On November 29, 1975, at 14:48 GMT, an earthquake occurred off the coast of the Island of Hawaii. A locally felt tsunami was triggered by the earthquake, which had a surface-wave magnitude of 7.2, an epicenter of 19.3° N, 155.0° W, and a focal depth of 8 km. The greatest lost was at Halape, a beach park at the base of a large cliff, on the Island of Hawaii. At Halape, of the 32 campers 19 suffered injuries and 2 died. It was the sounds of the falling rocks from the cliff and the trembling that caused the campers to awake and a few moved to a coconut grove that was closer to the ocean. The campers were awaken by a second quake that sent large boulders down the cliff and forced the rest of the campers to flee toward the sea. However, these campers were forced back to cliffs when the campers at the coconut grove fleeing the rising ocean with cries of tsunami.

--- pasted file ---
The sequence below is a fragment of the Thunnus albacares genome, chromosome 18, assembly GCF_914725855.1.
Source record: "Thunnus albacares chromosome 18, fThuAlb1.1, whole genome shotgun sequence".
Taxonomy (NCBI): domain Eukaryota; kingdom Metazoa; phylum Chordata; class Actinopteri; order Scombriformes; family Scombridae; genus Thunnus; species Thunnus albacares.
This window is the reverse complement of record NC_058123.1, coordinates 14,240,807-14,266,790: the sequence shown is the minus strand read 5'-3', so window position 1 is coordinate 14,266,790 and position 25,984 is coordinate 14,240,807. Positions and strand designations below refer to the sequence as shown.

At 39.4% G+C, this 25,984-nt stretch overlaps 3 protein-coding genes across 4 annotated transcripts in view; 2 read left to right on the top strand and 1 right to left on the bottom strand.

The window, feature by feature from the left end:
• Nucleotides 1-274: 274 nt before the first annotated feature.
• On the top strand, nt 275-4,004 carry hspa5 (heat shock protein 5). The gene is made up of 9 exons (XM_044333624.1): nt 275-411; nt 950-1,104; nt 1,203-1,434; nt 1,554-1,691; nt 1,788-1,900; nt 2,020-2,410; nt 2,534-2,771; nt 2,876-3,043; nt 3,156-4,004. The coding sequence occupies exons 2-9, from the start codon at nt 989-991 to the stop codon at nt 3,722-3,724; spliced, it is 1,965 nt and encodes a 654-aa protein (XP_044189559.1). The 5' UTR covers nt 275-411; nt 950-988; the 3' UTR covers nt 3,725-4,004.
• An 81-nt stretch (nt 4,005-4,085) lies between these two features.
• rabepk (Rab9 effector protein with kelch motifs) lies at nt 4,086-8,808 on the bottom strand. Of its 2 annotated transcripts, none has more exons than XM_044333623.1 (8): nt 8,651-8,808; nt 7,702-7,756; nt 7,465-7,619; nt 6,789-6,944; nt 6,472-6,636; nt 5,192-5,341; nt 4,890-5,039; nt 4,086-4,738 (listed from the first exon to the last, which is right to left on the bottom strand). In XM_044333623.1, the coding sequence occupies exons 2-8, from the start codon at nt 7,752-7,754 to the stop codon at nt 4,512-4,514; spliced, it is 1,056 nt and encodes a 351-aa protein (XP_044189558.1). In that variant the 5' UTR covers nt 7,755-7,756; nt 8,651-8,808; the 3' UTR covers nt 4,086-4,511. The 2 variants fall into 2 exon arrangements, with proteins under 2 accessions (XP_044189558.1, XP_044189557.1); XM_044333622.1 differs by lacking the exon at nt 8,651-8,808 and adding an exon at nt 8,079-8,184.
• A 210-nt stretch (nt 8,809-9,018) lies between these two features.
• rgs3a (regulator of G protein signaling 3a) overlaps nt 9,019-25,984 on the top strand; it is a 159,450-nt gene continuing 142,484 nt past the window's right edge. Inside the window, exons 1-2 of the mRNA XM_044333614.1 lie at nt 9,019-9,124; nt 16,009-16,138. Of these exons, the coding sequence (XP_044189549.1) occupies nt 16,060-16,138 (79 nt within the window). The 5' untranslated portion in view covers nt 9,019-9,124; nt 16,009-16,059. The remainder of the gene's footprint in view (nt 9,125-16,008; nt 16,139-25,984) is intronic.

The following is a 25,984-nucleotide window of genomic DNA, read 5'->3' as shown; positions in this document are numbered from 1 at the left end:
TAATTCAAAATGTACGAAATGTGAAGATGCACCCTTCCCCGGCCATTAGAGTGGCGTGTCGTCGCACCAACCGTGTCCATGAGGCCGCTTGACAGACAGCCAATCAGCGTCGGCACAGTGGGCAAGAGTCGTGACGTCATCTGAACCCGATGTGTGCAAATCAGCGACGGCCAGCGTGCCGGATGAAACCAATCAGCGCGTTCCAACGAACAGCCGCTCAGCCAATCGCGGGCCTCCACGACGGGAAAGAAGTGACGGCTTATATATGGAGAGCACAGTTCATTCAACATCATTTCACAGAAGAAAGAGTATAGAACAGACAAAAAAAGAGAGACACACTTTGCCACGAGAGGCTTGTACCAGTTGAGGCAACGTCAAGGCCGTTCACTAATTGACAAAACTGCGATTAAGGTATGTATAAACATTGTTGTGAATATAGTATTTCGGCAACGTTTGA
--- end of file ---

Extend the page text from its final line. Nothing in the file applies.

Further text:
The first wave that alarmed the campers was only 1.5 m. The second wave, however, was 7.9 m carried campers into a ditch near the base of cliff where they remained until the ordeal ended. Two of the campers were not so lucky and died. The coconut grove that a few campers took shelter in received permanent subsidence between 3.0 and 3.5 meters.
The largest recorded
run-up was 14.3 m at Keauhou Landing, Hawaii Island. Also on the Island of Hawaii
in the small bay of Punaluu the run-up reached 7.6 m. At Punaluu houses were
swept off their foundations and properties were damaged. By the time local authorities
could sound the coastal sirens the first wave had already arrived. As in the
1964 in Alaska the best warning to the possible danger of a local tsunami is
the trembling from the earthquake that triggers it.